Residents assail Union Memorial helipad plan

More than 100 Baltimore residents voiced opposition to plans for the construction of a helicopter landing pad at Union Memorial Hospital at a community meeting last night, saying the anticipated noise and safety concerns would affect their quality of life.

Hospital officials said an on-site helipad is necessary in the competitive world of cardiac health care. The helipad would be used primarily for bringing patients in cardiac arrest to the hospital's Harry and Jeanette Weinberg Heart Institute and those with crushed or severed hands to its Curtis National Hand Center.


The helicopters would follow a primary flight path over 33rd Street to the hospital at University Parkway and Calvert Street.

Currently, the hospital uses a helipad near the water treatment plant at Lake Montebello, but officials say it can take 20 to 30 minutes for a patient to arrive at the hospital in an ambulance after landing. Officials said the hospital typically receives one to five heart patients a week and three hand patients a month by helicopter.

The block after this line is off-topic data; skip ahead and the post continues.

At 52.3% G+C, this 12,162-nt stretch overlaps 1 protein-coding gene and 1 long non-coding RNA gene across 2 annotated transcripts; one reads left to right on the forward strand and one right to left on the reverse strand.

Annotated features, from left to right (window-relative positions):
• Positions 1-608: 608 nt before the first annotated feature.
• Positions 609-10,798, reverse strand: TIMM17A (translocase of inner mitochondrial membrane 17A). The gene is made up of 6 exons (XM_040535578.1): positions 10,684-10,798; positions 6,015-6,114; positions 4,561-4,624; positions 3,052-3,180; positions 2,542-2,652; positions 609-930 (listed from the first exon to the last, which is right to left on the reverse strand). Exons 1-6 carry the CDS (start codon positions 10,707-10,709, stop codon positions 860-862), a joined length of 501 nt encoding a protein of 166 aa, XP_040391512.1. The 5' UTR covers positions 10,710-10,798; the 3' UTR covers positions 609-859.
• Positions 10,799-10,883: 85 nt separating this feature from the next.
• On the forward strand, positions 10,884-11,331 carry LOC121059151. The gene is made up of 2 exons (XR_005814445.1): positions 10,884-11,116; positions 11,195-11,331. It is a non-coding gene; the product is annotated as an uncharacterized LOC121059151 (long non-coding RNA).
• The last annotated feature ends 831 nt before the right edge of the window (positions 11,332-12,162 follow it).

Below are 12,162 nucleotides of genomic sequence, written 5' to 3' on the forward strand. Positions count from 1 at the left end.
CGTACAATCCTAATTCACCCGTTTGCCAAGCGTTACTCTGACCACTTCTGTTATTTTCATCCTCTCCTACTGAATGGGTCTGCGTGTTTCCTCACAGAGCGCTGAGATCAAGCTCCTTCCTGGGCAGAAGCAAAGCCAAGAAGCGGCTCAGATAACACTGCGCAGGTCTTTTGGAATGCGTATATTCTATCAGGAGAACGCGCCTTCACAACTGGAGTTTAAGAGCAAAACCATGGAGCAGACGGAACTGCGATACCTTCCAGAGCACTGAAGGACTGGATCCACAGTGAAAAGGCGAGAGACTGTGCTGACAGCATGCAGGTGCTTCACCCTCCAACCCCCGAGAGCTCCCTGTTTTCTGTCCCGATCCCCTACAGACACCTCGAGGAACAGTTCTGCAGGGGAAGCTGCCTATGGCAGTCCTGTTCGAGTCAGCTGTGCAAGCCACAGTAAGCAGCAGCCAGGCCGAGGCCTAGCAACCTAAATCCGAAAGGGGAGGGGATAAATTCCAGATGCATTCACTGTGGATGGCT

"It's not a viable option to have an off-site helipad," said Dr. John Wang, chief of the hospital's Cardiac Catheterization Laboratory. "Twenty minutes when dealing with heart patients is literally the difference between life and death."

City Councilwoman Mary Pat Clarke, who represents the area and organized last night's meeting at University Baptist Church, said she shares many of the community's concerns and is hopeful that the city Planning Commission, which is set to decide on the helipad proposal at a hearing in February, will be responsive.

Norman R. Dotti, an acoustic engineer hired by the hospital, said he conducted a three-day noise test at six locations near the hospital in March and determined the helicopters would produce between 75 and 90 decibels, comparing that to the sound of a passing ambulance siren at between 100 and 120 decibels.

Some residents questioned the ability of a helicopter pilot to find a landing site in the event of a flight emergency.

"You're talking about my life, my house, my family," said Charles Jefferies, 41, of Guilford. "If that thing crashes, where does it go?"

A hospital official's statement that one of the possible flight plans - which would allow the helicopter to fly in the path of Charles Street - was scrapped after "feedback from Johns Hopkins University" brought boos, hisses and shouts of "Why? Cause they got money?"